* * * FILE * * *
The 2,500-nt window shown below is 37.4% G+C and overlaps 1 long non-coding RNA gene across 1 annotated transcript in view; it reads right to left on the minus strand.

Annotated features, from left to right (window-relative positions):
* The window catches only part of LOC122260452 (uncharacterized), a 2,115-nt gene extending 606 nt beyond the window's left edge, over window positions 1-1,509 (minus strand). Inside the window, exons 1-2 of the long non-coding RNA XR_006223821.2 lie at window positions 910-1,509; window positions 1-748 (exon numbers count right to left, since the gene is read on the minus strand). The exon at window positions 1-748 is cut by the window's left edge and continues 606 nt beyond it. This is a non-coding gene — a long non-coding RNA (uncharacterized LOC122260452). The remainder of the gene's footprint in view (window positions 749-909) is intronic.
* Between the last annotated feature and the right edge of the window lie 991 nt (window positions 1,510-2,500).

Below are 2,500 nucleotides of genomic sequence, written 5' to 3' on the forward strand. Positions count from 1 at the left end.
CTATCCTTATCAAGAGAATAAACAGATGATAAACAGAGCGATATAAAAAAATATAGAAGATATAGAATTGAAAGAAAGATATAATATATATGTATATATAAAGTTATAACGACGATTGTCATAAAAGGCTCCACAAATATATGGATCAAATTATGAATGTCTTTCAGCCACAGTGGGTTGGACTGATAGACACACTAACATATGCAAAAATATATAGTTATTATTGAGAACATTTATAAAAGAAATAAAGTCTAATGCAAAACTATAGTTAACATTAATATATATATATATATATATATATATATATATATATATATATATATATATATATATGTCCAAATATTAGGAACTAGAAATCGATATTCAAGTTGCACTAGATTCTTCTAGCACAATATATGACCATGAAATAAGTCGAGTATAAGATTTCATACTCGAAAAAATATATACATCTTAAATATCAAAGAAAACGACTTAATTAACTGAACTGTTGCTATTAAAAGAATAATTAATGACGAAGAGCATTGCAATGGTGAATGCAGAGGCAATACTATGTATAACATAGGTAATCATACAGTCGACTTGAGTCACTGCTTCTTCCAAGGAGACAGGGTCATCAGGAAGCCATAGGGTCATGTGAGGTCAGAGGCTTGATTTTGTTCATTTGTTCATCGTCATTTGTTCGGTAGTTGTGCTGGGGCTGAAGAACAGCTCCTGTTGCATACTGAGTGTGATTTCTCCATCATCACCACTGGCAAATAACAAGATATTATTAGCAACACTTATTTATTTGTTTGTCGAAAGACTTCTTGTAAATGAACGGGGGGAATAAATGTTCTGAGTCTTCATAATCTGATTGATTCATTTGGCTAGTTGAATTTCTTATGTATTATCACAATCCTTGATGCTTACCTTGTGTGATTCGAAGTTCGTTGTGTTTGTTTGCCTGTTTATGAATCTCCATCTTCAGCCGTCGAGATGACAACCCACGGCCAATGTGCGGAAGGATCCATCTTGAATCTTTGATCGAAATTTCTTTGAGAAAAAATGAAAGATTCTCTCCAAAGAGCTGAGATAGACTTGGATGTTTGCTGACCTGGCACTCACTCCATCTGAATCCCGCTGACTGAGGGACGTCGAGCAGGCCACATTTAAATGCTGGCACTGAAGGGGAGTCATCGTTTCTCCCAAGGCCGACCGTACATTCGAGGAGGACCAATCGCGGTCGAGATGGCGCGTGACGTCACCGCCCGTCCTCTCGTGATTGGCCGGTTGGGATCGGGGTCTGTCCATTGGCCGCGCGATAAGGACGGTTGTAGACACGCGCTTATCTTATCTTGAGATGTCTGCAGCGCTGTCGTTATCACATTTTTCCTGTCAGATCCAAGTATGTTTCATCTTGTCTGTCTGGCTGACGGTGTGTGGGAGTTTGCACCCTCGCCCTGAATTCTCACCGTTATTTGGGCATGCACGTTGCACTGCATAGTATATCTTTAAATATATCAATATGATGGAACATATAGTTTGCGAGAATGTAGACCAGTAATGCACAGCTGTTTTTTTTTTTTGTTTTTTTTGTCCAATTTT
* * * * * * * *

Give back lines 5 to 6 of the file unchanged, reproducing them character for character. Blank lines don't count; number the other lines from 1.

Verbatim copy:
Below are 2,500 nucleotides of genomic sequence, written 5' to 3' on the forward strand. Positions count from 1 at the left end.
CTATCCTTATCAAGAGAATAAACAGATGATAAACAGAGCGATATAAAAAAATATAGAAGATATAGAATTGAAAGAAAGATATAATATATATGTATATATAAAGTTATAACGACGATTGTCATAAAAGGCTCCACAAATATATGGATCAAATTATGAATGTCTTTCAGCCACAGTGGGTTGGACTGATAGACACACTAACATATGCAAAAATATATAGTTATTATTGAGAACATTTATAAAAGAAATAAAGTCTAATGCAAAACTATAGTTAACATTAATATATATATATATATATATATATATATATATATATATATATATATATATATATATGTCCAAATATTAGGAACTAGAAATCGATATTCAAGTTGCACTAGATTCTTCTAGCACAATATATGACCATGAAATAAGTCGAGTATAAGATTTCATACTCGAAAAAATATATACATCTTAAATATCAAAGAAAACGACTTAATTAACTGAACTGTTGCTATTAAAAGAATAATTAATGACGAAGAGCATTGCAATGGTGAATGCAGAGGCAATACTATGTATAACATAGGTAATCATACAGTCGACTTGAGTCACTGCTTCTTCCAAGGAGACAGGGTCATCAGGAAGCCATAGGGTCATGTGAGGTCAGAGGCTTGATTTTGTTCATTTGTTCATCGTCATTTGTTCGGTAGTTGTGCTGGGGCTGAAGAACAGCTCCTGTTGCATACTGAGTGTGATTTCTCCATCATCACCACTGGCAAATAACAAGATATTATTAGCAACACTTATTTATTTGTTTGTCGAAAGACTTCTTGTAAATGAACGGGGGGAATAAATGTTCTGAGTCTTCATAATCTGATTGATTCATTTGGCTAGTTGAATTTCTTATGTATTATCACAATCCTTGATGCTTACCTTGTGTGATTCGAAGTTCGTTGTGTTTGTTTGCCTGTTTATGAATCTCCATCTTCAGCCGTCGAGATGACAACCCACGGCCAATGTGCGGAAGGATCCATCTTGAATCTTTGATCGAAATTTCTTTGAGAAAAAATGAAAGATTCTCTCCAAAGAGCTGAGATAGACTTGGATGTTTGCTGACCTGGCACTCACTCCATCTGAATCCCGCTGACTGAGGGACGTCGAGCAGGCCACATTTAAATGCTGGCACTGAAGGGGAGTCATCGTTTCTCCCAAGGCCGACCGTACATTCGAGGAGGACCAATCGCGGTCGAGATGGCGCGTGACGTCACCGCCCGTCCTCTCGTGATTGGCCGGTTGGGATCGGGGTCTGTCCATTGGCCGCGCGATAAGGACGGTTGTAGACACGCGCTTATCTTATCTTGAGATGTCTGCAGCGCTGTCGTTATCACATTTTTCCTGTCAGATCCAAGTATGTTTCATCTTGTCTGTCTGGCTGACGGTGTGTGGGAGTTTGCACCCTCGCCCTGAATTCTCACCGTTATTTGGGCATGCACGTTGCACTGCATAGTATATCTTTAAATATATCAATATGATGGAACATATAGTTTGCGAGAATGTAGACCAGTAATGCACAGCTGTTTTTTTTTTTTGTTTTTTTTGTCCAATTTT